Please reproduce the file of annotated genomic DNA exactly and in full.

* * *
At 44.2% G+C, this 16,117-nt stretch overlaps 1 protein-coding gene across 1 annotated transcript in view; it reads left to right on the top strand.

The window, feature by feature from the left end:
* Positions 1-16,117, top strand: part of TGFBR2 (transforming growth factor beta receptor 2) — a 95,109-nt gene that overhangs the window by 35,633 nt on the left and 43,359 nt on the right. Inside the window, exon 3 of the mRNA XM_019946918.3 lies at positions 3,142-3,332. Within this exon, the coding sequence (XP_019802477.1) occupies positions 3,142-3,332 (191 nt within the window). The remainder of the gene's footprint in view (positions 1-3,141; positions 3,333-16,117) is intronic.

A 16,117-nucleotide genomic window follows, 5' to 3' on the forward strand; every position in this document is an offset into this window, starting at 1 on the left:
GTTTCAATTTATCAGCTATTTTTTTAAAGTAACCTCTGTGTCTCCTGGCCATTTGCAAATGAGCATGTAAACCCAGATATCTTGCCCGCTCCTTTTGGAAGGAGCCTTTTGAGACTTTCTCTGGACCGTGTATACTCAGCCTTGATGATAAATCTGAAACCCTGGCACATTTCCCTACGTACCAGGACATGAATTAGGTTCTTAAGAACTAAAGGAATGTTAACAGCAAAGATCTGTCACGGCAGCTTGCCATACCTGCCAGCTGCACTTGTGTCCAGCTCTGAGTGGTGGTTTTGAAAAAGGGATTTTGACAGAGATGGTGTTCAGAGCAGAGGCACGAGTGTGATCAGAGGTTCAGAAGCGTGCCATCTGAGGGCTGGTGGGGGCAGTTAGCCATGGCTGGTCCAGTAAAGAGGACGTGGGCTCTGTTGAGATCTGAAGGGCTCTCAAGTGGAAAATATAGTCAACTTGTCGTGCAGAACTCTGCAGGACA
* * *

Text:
At 44.2% G+C, this 16,117-nt stretch overlaps 1 protein-coding gene across 1 annotated transcript in view; it reads left to right on the top strand.

The window, feature by feature from the left end:
* Positions 1-16,117, top strand: part of TGFBR2 (transforming growth factor beta receptor 2) — a 95,109-nt gene that overhangs the window by 35,633 nt on the left and 43,359 nt on the right. Inside the window, exon 3 of the mRNA XM_019946918.3 lies at positions 3,142-3,332. Within this exon, the coding sequence (XP_019802477.1) occupies positions 3,142-3,332 (191 nt within the window). The remainder of the gene's footprint in view (positions 1-3,141; positions 3,333-16,117) is intronic.

A 16,117-nucleotide genomic window follows, 5' to 3' on the forward strand; every position in this document is an offset into this window, starting at 1 on the left:
GTTTCAATTTATCAGCTATTTTTTTAAAGTAACCTCTGTGTCTCCTGGCCATTTGCAAATGAGCATGTAAACCCAGATATCTTGCCCGCTCCTTTTGGAAGGAGCCTTTTGAGACTTTCTCTGGACCGTGTATACTCAGCCTTGATGATAAATCTGAAACCCTGGCACATTTCCCTACGTACCAGGACATGAATTAGGTTCTTAAGAACTAAAGGAATGTTAACAGCAAAGATCTGTCACGGCAGCTTGCCATACCTGCCAGCTGCACTTGTGTCCAGCTCTGAGTGGTGGTTTTGAAAAAGGGATTTTGACAGAGATGGTGTTCAGAGCAGAGGCACGAGTGTGATCAGAGGTTCAGAAGCGTGCCATCTGAGGGCTGGTGGGGGCAGTTAGCCATGGCTGGTCCAGTAAAGAGGACGTGGGCTCTGTTGAGATCTGAAGGGCTCTCAAGTGGAAAATATAGTCAACTTGTCGTGCAGAACTCTGCAGGACA